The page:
These pushcarts—incubators of the small businesses Rouse desired in his project—formed the foundation of temporary tenant (or, as they were later called, specialty leasing) programs at malls.

The distinction of Faneuil Hall didn’t stop there. It is regarded as the first of the “festival marketplaces” that would soon be built around the country—European-style retail emporiums built in urban areas (often near waterways) and catering to tourists. Rouse would import the concept to Baltimore (Harborplace), New York City (South Street Seaport), Norfolk (Waterside), and Miami (Bayside Marketplace).

Like Victor Gruen, the architect of Southdale, America’s first enclosed, climate-controlled mall, Rouse quickly became concerned by what he saw as the problems emanating from the new commercial behemoths following in its wake, noting:

"Our cities grow by sheer chance--by accident….A farm is sold and begins raising houses instead of potatoes--then another farm. Forests are cut; valleys are filled; streams are buried in storm sewers....Thus, bits and pieces of a city are splattered across the landscape. By this irrational process, non-communities are born--formless places without order, beauty or reason, places with no visible respect for people or the land. Thousands of small, separate decisions made with little or no relationship to one another, nor to their composite impact, produce a major decision about the future of our cities and our civilization--a decision we have come to label 'suburban sprawl.' What nonsense this is! What reckless, irresponsible dissipation of nature's endowment and of man's hope for dignity, beauty, growth!”

Though blunt about this increasing reality, Rouse was also ultimately optimistic about what could be done to counteract it, as seen in the title of the October 1967 speech in San Juan, Puerto Rico, from which this quote is taken: “Cities That Work for Man–Victory Ahead.

Just as the specialty leasing program at Faneuil Hall served as a kind of laboratory for new retail concepts, Columbia, MD became a petri dish for Rouse’s ideas on urban revitalization. Opened the summer before his San Juan address, it represented his attempt, as noted in Jimmy Stamp’s 2014 Smithsonian Magazine article on Rouse, to create “a culturally diverse, integrated city where kids walked to school and the office was just a quick bus ride away.”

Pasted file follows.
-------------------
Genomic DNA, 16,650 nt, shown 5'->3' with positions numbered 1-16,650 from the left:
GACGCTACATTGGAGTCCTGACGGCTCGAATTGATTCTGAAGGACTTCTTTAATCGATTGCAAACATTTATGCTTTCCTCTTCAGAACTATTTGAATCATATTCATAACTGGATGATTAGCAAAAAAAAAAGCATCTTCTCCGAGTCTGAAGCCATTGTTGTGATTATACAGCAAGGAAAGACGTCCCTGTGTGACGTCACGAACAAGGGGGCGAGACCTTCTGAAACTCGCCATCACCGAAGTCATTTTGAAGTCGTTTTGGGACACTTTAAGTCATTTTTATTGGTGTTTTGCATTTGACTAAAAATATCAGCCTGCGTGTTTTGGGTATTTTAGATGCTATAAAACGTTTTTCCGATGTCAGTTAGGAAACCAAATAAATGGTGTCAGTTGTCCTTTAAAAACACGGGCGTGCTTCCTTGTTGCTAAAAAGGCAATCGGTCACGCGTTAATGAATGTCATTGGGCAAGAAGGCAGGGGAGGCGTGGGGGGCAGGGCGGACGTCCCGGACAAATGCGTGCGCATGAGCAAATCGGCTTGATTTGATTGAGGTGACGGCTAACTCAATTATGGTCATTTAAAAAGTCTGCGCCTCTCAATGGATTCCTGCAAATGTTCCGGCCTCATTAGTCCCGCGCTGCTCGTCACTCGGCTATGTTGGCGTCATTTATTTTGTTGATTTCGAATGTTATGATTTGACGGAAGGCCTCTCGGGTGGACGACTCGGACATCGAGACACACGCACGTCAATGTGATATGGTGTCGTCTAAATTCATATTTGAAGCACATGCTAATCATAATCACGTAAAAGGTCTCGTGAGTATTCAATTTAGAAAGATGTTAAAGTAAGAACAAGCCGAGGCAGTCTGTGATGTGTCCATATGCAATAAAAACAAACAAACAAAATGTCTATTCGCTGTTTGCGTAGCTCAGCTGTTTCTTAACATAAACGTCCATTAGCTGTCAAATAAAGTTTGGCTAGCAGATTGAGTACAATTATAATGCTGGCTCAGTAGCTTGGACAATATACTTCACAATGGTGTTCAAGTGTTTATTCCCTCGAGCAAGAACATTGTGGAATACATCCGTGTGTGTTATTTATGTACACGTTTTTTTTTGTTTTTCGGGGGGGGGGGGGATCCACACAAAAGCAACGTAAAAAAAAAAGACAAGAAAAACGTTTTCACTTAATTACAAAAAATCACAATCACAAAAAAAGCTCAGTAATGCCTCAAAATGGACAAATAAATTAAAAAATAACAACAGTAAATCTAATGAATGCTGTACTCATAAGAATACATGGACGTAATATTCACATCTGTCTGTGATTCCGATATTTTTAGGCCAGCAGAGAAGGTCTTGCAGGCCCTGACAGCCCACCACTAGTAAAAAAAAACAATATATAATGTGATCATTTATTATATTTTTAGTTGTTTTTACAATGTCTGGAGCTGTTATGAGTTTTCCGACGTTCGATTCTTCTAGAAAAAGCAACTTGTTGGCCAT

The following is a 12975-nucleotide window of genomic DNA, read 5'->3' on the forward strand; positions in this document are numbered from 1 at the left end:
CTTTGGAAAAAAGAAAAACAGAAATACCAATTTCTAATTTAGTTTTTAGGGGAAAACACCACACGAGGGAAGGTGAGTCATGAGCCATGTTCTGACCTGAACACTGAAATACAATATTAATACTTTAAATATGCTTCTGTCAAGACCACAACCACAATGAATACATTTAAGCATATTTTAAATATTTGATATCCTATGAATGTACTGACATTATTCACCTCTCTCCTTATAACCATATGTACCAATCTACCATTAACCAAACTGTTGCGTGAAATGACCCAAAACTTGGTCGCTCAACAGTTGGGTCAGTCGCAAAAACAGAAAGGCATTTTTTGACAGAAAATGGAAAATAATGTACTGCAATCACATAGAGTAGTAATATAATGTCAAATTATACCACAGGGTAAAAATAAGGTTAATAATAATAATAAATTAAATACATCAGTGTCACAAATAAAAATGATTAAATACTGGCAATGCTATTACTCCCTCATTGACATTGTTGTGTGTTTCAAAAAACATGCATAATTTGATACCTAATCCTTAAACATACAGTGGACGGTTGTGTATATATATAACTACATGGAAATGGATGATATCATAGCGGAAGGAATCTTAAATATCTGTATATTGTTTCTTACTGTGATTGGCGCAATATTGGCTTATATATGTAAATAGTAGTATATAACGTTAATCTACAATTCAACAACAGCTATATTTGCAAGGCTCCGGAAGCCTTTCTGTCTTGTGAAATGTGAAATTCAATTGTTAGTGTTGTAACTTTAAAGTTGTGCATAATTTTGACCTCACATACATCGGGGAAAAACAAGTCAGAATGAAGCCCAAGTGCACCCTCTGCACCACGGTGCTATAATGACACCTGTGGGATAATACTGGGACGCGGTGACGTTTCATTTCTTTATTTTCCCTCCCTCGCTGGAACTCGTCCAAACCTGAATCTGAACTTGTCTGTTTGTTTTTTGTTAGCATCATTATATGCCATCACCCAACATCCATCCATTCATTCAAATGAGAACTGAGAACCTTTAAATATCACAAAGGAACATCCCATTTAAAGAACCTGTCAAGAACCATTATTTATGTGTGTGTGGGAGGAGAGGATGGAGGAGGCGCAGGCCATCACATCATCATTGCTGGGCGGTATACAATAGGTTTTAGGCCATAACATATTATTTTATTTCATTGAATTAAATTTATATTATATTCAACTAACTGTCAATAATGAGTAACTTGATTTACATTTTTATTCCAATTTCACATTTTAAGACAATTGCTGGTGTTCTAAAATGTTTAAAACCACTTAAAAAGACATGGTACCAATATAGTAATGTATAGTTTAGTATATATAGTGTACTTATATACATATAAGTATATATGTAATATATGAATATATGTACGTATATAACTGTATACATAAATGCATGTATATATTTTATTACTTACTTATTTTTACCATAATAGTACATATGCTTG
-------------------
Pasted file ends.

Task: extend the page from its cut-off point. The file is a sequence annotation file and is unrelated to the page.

By the early 1990s, many developers recognized that malls were becoming increasingly homogeneous. Much of that had to do with how quickly the industry adopted Rouse’s innovations.

But Rouse was so restlessly intelligent—so able to improvise a solution to a problem—that I suspect that, had he continued to stay active in retail real estate instead of stepping down as CEO of The Rouse Company in 1984, he would have come up with more ideas that would have broken the increasingly cookie-cutter mold into which malls had settled.

Since the 1950s, The Rouse Company had been publicly traded, and for that reason its founder often told employees, “We're for sale every day."

But two years after his death, when the company formed a real estate investment trust (REIT), it opened itself up to the competitive pressures that hastened consolidation of ownership among the nation’s regional and superregional malls around the millennium. It ended up being sold in 2004 to Chicago-based General Growth Properties (which itself would be acquired by Brookfield Property Partners 14 years later).

No matter how malls emerge from the crisis hastened by the current pandemic and recession, they will undoubtedly move away from the commodity-centric markets of the postwar development boom to James Rouse’s vision of thriving civic anchors filled with enticing food fare, entertaining, experiential spaces and community institutions such as libraries, post offices, fountains, and churches. They will embody his simple, consistent message: avoid sterility and promote vitality.